10:07am Sunday 05 April 2020

Probing Question: Can autistic people succeed at work?

The scene is an HBO movie in which Danes plays Temple Grandin, an autistic woman who became an acclaimed animal behavior expert and cattle-chute designer. In real life, Grandin says that autism makes social interactions difficult, but gives her special abilities that make her better at her job. Can autistic people succeed in the workplace?

Yes, with help, says Kimberly Schreck, an associate professor of psychology at Penn State. She develops educational programs for children with autism, and her goals include teaching them the skills they need for future employment.

At least 1 in 110 American children have an autism disorder, according to the Centers for Disease Control. “The rapidly growing numbers of children diagnosed with an autism spectrum disorder represent a significant proportion of the future population and work force,” says Schreck. Preparing them now means “a large number of these potential workers can successfully contribute to society and the workplace, rather than requiring taxpayer support into adulthood.” The key, Schreck notes, is early intervention with a combination of applied behavior analysis, or ABA, and educational and vocational training. ABA teaches autistic children the verbal, motor, and social skills needed to function in society. ABA specialists figure out how an autistic child can learn best by monitoring the child’s behavior, eliminating conditions or objects that trigger unwanted behavior, and rewarding desired actions.

The concept of training people with autism to be valued employees is a growing trend in business. Last year, the Chicago non-profit company Aspiritech began training people with autism to be software testers, based on their exceptional ability to perform repetitive tasks without losing focus. “People on the autism spectrum have a variety of skills, depending on the individual,” says Schreck. “However, in general, people with Asperger Syndrome have normal to above normal intelligence; are able to communicate; and have strengths in completing concrete, logical tasks. People with more severe autism would probably be more successful with clearly delineated tasks and routines. Many of the autistic adolescents that I have worked with could complete assembly, sorting, and organizational tasks.”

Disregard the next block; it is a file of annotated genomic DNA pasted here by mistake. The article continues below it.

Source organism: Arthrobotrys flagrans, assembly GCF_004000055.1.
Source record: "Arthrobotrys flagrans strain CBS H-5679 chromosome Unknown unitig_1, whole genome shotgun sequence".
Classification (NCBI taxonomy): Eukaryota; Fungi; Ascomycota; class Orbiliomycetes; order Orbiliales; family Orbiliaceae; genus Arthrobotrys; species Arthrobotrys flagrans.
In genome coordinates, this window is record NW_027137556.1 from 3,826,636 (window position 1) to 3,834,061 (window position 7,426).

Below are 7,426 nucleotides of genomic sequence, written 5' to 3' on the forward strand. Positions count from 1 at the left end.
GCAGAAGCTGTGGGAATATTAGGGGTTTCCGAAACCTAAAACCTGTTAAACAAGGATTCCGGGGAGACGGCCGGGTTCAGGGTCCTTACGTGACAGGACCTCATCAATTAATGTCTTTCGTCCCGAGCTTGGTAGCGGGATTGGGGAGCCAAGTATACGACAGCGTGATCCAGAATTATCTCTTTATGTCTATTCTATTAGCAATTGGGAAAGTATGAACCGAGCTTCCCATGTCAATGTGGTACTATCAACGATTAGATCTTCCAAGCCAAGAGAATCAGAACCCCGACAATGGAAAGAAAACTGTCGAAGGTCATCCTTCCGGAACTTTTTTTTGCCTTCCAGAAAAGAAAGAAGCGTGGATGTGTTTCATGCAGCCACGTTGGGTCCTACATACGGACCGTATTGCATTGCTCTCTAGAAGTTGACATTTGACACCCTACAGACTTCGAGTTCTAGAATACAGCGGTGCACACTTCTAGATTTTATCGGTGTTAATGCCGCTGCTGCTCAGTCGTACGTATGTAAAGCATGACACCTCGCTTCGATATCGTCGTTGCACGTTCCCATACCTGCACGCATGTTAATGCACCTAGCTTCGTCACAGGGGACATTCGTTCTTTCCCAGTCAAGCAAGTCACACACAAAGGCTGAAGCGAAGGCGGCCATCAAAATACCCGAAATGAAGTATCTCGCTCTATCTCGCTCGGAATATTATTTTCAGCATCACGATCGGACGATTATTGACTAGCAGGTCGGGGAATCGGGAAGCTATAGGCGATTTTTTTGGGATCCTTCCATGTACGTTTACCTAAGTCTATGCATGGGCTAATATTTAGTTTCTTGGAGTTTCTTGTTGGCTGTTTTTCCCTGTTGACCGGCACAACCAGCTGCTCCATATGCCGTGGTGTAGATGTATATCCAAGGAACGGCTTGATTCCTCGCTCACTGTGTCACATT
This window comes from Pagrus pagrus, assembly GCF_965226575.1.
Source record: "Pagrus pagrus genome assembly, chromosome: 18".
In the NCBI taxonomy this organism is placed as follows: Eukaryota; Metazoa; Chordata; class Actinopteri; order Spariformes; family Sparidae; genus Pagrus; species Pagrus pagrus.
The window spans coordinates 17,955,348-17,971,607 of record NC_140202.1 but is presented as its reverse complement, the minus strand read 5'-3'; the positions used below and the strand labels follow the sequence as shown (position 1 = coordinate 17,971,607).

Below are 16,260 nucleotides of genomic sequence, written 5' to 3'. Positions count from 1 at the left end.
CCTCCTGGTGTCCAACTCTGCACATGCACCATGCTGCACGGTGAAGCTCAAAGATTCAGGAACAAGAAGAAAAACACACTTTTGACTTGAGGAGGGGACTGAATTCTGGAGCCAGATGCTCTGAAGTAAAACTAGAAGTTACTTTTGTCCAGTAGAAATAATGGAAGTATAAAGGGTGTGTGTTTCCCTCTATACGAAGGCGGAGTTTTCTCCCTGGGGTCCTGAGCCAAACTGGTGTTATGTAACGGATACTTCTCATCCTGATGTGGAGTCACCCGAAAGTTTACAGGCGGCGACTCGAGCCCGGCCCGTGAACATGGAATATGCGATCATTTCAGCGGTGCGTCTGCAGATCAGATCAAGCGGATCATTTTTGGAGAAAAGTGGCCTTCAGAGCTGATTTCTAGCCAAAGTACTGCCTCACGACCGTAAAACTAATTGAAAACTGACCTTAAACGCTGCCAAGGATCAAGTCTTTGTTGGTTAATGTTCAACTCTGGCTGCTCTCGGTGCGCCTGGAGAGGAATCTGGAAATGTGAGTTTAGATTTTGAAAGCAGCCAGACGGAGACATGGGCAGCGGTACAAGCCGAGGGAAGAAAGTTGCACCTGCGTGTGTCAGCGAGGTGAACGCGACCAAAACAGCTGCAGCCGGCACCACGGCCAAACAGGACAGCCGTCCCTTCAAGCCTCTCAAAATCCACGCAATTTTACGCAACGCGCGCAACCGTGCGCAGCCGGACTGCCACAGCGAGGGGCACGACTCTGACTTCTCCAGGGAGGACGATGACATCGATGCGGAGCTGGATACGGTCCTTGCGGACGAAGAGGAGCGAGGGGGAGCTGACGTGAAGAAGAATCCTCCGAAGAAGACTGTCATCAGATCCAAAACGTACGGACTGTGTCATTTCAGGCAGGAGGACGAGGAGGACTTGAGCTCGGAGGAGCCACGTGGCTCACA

Still, getting people with autism to succeed professionally takes care and training, for both the employee and the employer, she explains. The potential employer has to be ready for challenges in communication, as people with autism need especially straightforward instructions, and may have difficulty understanding slang, jokes, and cultural differences. Physically, people with autism may have different ideas about personal space. “Unusual behaviors such as hand flapping and rocking may cause difficulties in employment involving the public,” says Schreck.

But author, speaker, and Colorado State University professor Temple Grandin shows that excelling in demanding careers is possible for those with autism. After portraying Grandin on film, Claire Danes remarked “She has strengths that she really exploits… she’s a real success by anyone’s standards.”

Kimberly A. Schreck, Ph.D., BCBA-D, is an Associate Professor of Psychology & Coordinator of the Applied Behavior Analysis Program at Penn State Harrisburg, [email protected].

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